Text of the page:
• Enable source maps in development and production.
  • Minify the bundle in production.
  • Automatically rebuild and refresh the page when assets and view files change.

All of these configuration changes are optional, but the changes, especially automatically refreshing the page when files change, make life easier during development. As a bonus, seeing an example of creating a custom configuration for esbuild should help you feel more comfortable using esbuild in the future.

The jsbundling-rails gem offers the simplest possible esbuild out of the box. In practice, you will often need to add your own custom configuration to use source maps and plugins.

First, we will use chokidar to enable watching and automatically refreshing. From your terminal:

yarn add chokidar -D
touch esbuild.config.js

Next, we will fill in esbuild.config.js like this:

#!/usr/bin/env node

const esbuild = require('esbuild')
const path = require('path')

// Add more entrypoints, if needed
const entryPoints = [
const watchDirectories = [

const config = {
  absWorkingDir: path.join(process.cwd(), "app/javascript"),
  bundle: true,
  entryPoints: entryPoints,
  outdir: path.join(process.cwd(), "app/assets/builds"),
  sourcemap: true

async function rebuild() {
const chokidar = require('chokidar')
const http = require('http')
const clients = []

http.createServer((req, res) => {
  return clients.push(
    res.writeHead(200, {
      "Content-Type": "text/event-stream",
      "Cache-Control": "no-cache",
      "Access-Control-Allow-Origin": "*",
      Connection: "keep-alive",

let result = await{
  incremental: true,
  banner: {
    js: ' (() => new EventSource("http://localhost:8082").onmessage = () => location.reload())();',
})'all', (event, path) => {
  if (path.includes("javascript")) {
  clients.forEach((res) => res.write('data: update\n\n'))
  clients.length = 0

if (process.argv.includes("--rebuild")) {
} else {{
    minify: process.env.RAILS_ENV == "production",
  }).catch(() => process.exit(1));

There is a lot of code here; let’s pause and break it down.

In the reload function, we first create a server on port 8082 and build our JavaScript with esbuild with the banner configuration option set.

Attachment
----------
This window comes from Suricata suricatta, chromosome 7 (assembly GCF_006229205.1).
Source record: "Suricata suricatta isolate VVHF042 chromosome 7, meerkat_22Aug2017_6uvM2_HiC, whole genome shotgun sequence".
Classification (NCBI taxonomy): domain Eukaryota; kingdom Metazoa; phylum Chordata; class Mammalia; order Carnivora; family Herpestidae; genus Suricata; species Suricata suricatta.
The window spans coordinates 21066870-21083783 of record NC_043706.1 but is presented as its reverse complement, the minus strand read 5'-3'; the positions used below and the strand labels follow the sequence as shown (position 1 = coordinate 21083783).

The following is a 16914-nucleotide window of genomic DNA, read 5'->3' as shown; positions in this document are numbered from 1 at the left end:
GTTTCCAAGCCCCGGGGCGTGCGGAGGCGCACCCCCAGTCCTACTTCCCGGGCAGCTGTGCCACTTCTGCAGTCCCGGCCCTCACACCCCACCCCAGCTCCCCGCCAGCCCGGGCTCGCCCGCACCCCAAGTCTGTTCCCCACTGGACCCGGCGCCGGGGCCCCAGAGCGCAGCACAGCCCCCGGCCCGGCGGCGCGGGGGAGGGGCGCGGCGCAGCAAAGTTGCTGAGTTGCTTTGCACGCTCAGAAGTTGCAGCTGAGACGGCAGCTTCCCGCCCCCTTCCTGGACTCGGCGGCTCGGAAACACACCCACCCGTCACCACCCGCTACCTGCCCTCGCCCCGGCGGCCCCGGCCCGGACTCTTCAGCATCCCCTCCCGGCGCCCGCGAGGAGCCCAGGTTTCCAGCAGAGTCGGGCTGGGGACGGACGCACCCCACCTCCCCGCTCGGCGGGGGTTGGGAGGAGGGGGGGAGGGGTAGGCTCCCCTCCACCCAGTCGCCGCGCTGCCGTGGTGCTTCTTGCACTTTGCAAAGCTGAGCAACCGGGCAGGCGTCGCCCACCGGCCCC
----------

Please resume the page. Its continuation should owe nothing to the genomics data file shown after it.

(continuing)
This option inserts JavaScript into the built file that opens a new EventSource connection to the web server living on port 8082 and fires reload each time a message is received.

Then we configure chokidar to watch the directories we care about and, each time a change is detected, chokidar broadcasts a new message to the EventSource server. This triggers reload() for all subscribed browsers and tells esbuild to rebuild JavaScript if the change detected is in the javascript directory.

At the end of the file, the if/else block simply checks the arguments passed to esbuild, and chooses between the rebuild function we just reviewed and a regular function that will be used in production because we we will not be watching for live changes in a production environment.

Update bin/dev Scripts

Now that we have updated the Tailwind and esbuild configurations, the next step is to update the scripts section of package.json to use the new configurations.

Update the scripts section of package.json like this:

"scripts": {
  "build": "node esbuild.config.js",
  "build:css": "tailwindcss --postcss -i ./app/assets/stylesheets/application.tailwind.css -o ./app/assets/builds/application.css"

This section of package.json defines scripts that we can call from the command line with yarn but we do not need to manually run these scripts. Instead, Rails ships with a script, bin/dev that calls out to When we want to change what bin/dev does, is usually the place. Update to pass in the --rebuild argument to the yarn build command:

web: bin/rails server -p 3000
js: yarn build --rebuild
css: yarn build:css --watch

When you are ready to boot the application, use bin/dev to start the rails server and build JavaScript and CSS all at once.

Next up, we will install CableReady, StimulusReflex, and Mrujs to fill in the gaps when we need more than Turbo provides.

Install CableReady, StimulusReflex, and Mrujs

The installation process for StimulusReflex, which we will go through manually together, is a temporary requirement caused by the churn in Rails's JavaScript options. In the near future, we can expect StimulusReflex to have an automatic installer that works seamlessly with Rails 7 and esbuild. Fortunately for us, manual setup is possible in the interim.

In this section process, both StimulusReflex and CableReady will be installed and configured to use the latest, prerelease versions of the packages. These prerelease versions are recommended for production use by the maintainers. Despite the prelease label the prerelease versions of CableReady and StimulusReflex are well-tested and stable.

Note that we are almost directly working from the StimulusReflex documentation for this section.

From your terminal:

bundle add stimulus_reflex --version 3.5.0.pre8
yarn add stimulus_reflex@3.5.0-pre8
rails dev:cache
rails generate stimulus_reflex:initializer

Then update app/javascript/controllers/application.js to initialize StimulusReflex:

import { Application } from "@hotwired/stimulus"
import StimulusReflex from 'stimulus_reflex'